Your comment: With resin based I doubt there is much more room to increase the radiation dose as you will not be able to achieve it in most cases due to reflux, but with glass based there is that potential. Additionally resin based beads are not only less radioactive but also slightly larger in average diameter (5 micron?). That does not help either.

Dating back to 1957 with the seminal paper by Breedis and Young, with the initial descriptions of hepatic tumor vascularization and subsequent work by Ackerman and Lein in the 1970’s the hypervascular rim that constitutes the target of carrier based deliver mechanisms are in the range (I emphasize range) of 30-70um.  5um is 1/10 the width of a human hair, half the size of a red blood cell and closer to the size of a bacterium…

Targeted embolic therapy (bland) has been effective in the 100-300 and sub 100 um range; that data has been very well published and validated by the Memorial Sloan Kettering group over the last 15 years.

Proximal embolization to increase AUC and diffusion/dwell time for lipiodol tace is in the 300-500um range, demonstrated by the Hopkins group a few years ago.

Anything bigger than 500um can result in collateralization and reconstitution of flow. This has been demonstrated in gelfoam  embolization dog studies in the 1980’s

In summary the scale you are referring to of 5um is irrelevant based on published literature (and as mentioned is the size of a single bacterium), current knowledge of angiogenesis and physical property when it comes to tumor vasculature.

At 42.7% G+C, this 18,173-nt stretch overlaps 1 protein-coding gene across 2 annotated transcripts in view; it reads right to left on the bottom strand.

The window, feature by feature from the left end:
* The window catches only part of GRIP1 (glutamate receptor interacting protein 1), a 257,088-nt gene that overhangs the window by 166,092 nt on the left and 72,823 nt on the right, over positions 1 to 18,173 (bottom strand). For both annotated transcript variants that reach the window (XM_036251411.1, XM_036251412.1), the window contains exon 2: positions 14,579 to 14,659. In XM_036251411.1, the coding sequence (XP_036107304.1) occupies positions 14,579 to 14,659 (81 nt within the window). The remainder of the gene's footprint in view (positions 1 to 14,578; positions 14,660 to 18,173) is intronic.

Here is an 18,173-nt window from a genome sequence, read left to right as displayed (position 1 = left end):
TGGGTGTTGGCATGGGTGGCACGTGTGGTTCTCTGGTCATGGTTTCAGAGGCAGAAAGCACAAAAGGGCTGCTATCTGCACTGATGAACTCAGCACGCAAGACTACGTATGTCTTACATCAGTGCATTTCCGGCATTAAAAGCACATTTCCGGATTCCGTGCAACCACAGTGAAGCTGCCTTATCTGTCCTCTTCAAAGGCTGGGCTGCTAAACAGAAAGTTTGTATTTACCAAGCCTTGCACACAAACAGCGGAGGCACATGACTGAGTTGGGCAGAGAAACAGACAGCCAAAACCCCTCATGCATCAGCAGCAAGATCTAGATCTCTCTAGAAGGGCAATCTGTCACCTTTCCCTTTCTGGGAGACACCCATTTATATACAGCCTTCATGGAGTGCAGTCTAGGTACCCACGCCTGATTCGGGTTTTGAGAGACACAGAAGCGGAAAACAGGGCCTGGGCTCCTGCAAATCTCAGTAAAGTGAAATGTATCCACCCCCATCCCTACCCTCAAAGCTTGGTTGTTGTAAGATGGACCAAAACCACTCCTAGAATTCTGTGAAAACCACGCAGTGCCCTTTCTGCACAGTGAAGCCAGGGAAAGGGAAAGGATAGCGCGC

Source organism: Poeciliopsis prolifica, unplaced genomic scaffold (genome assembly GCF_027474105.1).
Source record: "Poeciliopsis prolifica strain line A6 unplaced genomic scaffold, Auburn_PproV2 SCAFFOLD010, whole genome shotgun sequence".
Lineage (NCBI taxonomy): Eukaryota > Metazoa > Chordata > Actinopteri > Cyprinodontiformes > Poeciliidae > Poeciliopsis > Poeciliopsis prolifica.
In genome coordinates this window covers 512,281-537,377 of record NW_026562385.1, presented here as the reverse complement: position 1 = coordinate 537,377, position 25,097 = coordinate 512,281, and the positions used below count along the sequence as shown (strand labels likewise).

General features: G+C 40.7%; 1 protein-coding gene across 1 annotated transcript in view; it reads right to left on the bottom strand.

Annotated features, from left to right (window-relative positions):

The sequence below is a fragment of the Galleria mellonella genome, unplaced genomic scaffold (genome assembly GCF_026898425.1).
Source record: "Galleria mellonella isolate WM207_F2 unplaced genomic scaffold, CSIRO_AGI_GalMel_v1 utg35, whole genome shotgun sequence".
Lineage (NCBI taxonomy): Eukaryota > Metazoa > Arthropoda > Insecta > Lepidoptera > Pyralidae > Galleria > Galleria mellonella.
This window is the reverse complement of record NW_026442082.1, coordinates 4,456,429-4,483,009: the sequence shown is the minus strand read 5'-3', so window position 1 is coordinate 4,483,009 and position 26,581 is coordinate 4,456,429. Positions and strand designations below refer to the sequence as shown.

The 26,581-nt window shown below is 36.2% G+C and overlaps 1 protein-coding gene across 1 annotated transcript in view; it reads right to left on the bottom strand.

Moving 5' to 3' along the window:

Regarding increasing the radiation dose, please define what you mean by dose? If you mean activity (i.e. GBq) that is the whole point of the discussion and would encourage a review of the previous postings and intellectually rewarding discussions with Dr. Prof Lam on the exact topic….

IV. IN SUMMARY, to which I will reiterate:

I JUST HEAR FROM TOO MANY PEOPLE THAT ‘MORE ACTIVITY NEEDS TO BE ADMINISTERED’ RATHER THAN ‘BETTER DISTRIBUTION OF ACTIVITY NEEDS TO BE PLANNED’ and without an understanding of 3D crossfire, isodose cloud distribution, microclustering and microdosimetry, the discussion cannot be effective or productive as it will reduce down to an argument of  ‘I like this better because I do…’

Recent Stories
SIO NCCN Committee recommendations to Kidney Cancer guidelines

MSK Workshop Director: Jack Jennings, MD, PhD

SIO2020 Scientific Chair: Robert Suh, MD